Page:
Nearctic, Neotropical: This frog inhabits arid regions of México
and Central America. On the western coast, it ranges from the vicinity
of Álamos, Sonora south to Costa Rica. On the eastern coast,
it occurs from the foothills of c. Nuevo Leon and s. Texas southwards
to Costa Rica. From sea level to over 2100 m. (pers. Obs.)
Physical characteristics: A moderately
sized frog with smooth skin, a pointed head and narrow snout. It is
similar to Gastrophryne but larger
and more robust. The skin is smooth, yet glandular, and the frog produces
a toxic secretion. An inconspicuous fold is present on the back of
the head. The ground coloration may vary among different shades of
tan, brown or grey. A mid-dorsal line is usually present on the dorsum,
although nw. Méxican specimens may lack it completely. There
are two metatarsal tubercles on the foot, which make this species
similar to Gastrophryne usta. The
latter does not have webbed toes.
Taxonomy: No subspecies recognized.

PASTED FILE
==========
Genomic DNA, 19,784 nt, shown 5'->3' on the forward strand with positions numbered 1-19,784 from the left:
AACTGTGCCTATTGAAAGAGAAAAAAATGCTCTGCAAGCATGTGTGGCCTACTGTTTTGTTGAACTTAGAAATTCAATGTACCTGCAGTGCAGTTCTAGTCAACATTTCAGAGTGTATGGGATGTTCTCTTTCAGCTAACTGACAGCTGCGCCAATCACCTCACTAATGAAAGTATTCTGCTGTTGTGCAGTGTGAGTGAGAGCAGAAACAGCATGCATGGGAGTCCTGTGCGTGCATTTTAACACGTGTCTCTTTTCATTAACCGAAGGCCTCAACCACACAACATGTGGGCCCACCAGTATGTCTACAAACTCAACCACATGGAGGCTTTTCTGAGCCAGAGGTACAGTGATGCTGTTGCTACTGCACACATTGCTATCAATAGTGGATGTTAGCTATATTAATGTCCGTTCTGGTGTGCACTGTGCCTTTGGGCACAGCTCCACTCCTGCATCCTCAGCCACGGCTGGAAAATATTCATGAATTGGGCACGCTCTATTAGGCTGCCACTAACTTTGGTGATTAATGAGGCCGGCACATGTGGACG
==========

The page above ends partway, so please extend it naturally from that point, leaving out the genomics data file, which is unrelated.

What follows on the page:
This species is likely a complex of several similar species.
Food habits: It feeds on small invertebrates,
especially ant and termites.
Behavior: This frog is strictly nocturnal,
and usually active only during periods of heavy summer rains. During
periods of inactivity, it seeks shelter in burrows, beneath fallen
vegetation, under rocks, or other surface debris.
It breeds in a variety of temporary waters such as flooded fields,
rain pools, road side ditches, flooded plantations and cattle tanks.
Habitat: This species inhabits a variety of open habitats.
It may be found in thornscrub, tropical deciduous forest, tropical
savanna, tropical grassland, oak woodland, mesquite grassland, agricultural
areas and other open areas.
Biomes: grassland, tropical forest
Conservation: Although rather abundant
throughout it's range, this frog is easily overlooked. It was reported
extinct from Sonora (Schwalbe & Lowe, 2001), however, it has since
been re-discovered in the vicinity of Álamos. (pers. Obs.)
text by Chris